The Redlands Community News is proud that our town has a Veterans Day parade.
It would be too easy to simply salute veterans. Of course we support those who put their lives on the line to protect our freedom. This is especially true of today’s all-volunteer armed forces, who join because they believe in the cause — not because they were conscripted.
Monday was the 100th Nov. 11 parade in New York City, the largest in the nation. It was the seventh Veterans Day Parade in Redlands, well-attended and stirring to watch.
Every schoolchild knows the story (or should): The armistice to end World War I was signed on the 11th hour of the 11th day of the 11th month in 1918.
The war officially ended on July 28, 1919, with the signing of the Treaty of Versailles, according to the U.S. Department of Defense. But in 1926, Congress declared Nov. 11 the end of hostilities. Armistice Day became national holiday in 1938, primarily to honor those who fought in World War I.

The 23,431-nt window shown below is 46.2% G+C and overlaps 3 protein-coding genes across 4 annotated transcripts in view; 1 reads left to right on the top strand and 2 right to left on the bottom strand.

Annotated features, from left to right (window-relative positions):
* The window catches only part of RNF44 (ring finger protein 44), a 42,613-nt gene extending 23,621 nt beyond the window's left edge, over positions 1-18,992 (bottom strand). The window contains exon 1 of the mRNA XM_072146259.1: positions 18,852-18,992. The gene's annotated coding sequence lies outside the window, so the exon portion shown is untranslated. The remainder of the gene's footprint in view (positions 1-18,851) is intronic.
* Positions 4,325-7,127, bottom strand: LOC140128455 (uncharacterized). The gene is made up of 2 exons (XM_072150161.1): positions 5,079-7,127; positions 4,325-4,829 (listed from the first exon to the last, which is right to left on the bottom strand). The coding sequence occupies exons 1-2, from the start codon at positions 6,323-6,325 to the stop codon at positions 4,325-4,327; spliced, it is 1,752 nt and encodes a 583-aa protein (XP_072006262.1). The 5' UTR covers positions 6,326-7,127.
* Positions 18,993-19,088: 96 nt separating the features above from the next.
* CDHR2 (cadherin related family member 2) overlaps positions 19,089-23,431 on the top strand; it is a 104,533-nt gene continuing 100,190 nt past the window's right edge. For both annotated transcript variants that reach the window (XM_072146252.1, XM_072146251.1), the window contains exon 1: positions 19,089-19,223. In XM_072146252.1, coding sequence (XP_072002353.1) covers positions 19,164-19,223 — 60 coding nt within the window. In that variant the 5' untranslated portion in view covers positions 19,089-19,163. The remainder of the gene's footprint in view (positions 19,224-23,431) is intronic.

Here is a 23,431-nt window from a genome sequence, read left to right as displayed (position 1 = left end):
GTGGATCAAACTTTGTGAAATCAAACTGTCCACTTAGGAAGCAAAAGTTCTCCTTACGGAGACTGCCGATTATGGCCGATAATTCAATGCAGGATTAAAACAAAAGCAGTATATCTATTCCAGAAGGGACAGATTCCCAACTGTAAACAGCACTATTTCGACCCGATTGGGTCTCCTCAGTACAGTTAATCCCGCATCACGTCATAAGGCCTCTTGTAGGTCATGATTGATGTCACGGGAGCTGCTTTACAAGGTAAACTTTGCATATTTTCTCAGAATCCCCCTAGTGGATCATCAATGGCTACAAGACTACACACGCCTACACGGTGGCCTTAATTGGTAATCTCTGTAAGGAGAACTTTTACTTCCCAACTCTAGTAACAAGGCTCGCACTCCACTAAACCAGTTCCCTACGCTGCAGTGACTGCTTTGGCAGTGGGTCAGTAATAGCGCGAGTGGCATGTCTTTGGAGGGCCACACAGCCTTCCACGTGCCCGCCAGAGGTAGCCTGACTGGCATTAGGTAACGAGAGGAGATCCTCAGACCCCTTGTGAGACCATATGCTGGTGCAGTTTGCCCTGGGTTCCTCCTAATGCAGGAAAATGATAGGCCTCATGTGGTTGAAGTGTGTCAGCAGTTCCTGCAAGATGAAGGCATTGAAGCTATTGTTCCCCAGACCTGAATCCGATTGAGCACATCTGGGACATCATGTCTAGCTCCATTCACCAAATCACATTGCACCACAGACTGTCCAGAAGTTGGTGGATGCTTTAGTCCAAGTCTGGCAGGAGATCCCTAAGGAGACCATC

After World War II and the Korean War, Congress voted on June 1, 1954, to change the name to Veterans Day in honor of all American veterans.
It is somewhat of a blessing that this year’s Veterans Day fell on Monday, Nov. 11, the traditional date and a convenient three-day weekend. In 1968, Congress approved the Uniform Holiday Act to move federal holidays to Mondays in hopes of stimulating the economy with three-day weekends.
Inexplicably, Veterans Day was moved to the fourth Monday in October. In 1975, President Gerald Ford signed law moving back to the traditional date. Fortunately, Congress had the good sense to leave the Fourth of July alone.
Of course, Veterans Day should not be confused with Memorial Day, a more solemn occasion to honor those who died in war.
Redlands has held Veterans Day ceremonies at Jennie Davis Park for many years, but in 2013 when the city was celebrating its 125th anniversary, then-City Clerk Sam Irwin suggested that a parade be added. The city put Irwin in charge and, it has been a tradition ever since.
We salute Irwin for his idea along with the volunteers and law enforcement personnel who make this parade happen. No matter what day of the week Veterans Day falls on — next year it’s a Wednesday — it is appropriate for Redlands to shut down the boulevard for a few hours to give us all a chance to say thank you for their service.